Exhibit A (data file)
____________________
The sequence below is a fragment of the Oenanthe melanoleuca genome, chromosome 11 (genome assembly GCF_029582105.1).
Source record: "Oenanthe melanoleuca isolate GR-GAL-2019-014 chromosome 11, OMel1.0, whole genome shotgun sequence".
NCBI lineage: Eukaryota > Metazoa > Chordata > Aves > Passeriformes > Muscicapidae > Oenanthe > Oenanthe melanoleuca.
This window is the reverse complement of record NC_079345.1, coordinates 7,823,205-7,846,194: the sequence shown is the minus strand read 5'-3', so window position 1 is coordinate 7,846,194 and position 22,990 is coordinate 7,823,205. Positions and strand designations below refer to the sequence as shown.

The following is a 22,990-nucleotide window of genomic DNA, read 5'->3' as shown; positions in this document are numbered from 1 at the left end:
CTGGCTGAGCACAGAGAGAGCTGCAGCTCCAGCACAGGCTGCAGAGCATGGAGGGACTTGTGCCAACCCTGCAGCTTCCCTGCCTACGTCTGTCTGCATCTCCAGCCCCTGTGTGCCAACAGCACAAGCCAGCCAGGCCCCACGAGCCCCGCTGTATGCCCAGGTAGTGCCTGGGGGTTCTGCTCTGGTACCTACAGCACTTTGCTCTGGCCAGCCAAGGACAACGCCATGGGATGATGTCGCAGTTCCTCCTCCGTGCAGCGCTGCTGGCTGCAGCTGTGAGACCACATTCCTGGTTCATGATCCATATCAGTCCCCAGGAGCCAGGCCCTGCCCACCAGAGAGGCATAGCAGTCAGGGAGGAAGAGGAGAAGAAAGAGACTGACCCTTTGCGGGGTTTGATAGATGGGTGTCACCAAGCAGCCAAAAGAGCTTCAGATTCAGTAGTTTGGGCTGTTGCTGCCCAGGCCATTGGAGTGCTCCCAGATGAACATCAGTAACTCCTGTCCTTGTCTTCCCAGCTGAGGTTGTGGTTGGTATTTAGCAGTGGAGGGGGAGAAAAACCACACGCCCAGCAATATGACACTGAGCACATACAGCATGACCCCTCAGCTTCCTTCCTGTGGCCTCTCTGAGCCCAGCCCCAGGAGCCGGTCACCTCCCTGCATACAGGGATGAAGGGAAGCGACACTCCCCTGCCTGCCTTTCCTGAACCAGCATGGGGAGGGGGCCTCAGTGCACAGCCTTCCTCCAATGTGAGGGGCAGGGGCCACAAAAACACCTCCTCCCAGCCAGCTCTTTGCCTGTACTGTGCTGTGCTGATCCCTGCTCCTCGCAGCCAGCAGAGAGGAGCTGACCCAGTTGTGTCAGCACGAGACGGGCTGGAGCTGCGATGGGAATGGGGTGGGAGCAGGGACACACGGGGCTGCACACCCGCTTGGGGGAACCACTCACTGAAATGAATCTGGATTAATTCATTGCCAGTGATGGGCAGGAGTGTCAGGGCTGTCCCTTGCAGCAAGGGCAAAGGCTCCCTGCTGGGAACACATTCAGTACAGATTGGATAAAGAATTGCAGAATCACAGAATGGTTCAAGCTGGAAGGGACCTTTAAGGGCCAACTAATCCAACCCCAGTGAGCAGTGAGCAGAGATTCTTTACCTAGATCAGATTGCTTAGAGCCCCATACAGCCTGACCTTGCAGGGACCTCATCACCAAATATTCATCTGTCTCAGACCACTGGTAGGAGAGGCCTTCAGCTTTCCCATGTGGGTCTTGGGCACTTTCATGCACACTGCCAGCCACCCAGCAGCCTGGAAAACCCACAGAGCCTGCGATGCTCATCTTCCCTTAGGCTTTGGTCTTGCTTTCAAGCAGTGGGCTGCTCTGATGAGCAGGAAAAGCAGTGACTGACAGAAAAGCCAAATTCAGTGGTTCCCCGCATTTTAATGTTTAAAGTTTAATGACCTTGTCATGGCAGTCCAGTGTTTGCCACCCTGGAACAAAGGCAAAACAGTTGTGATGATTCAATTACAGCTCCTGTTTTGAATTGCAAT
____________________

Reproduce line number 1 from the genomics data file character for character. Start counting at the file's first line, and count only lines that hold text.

The sequence below is a fragment of the Oenanthe melanoleuca genome, chromosome 11 (genome assembly GCF_029582105.1).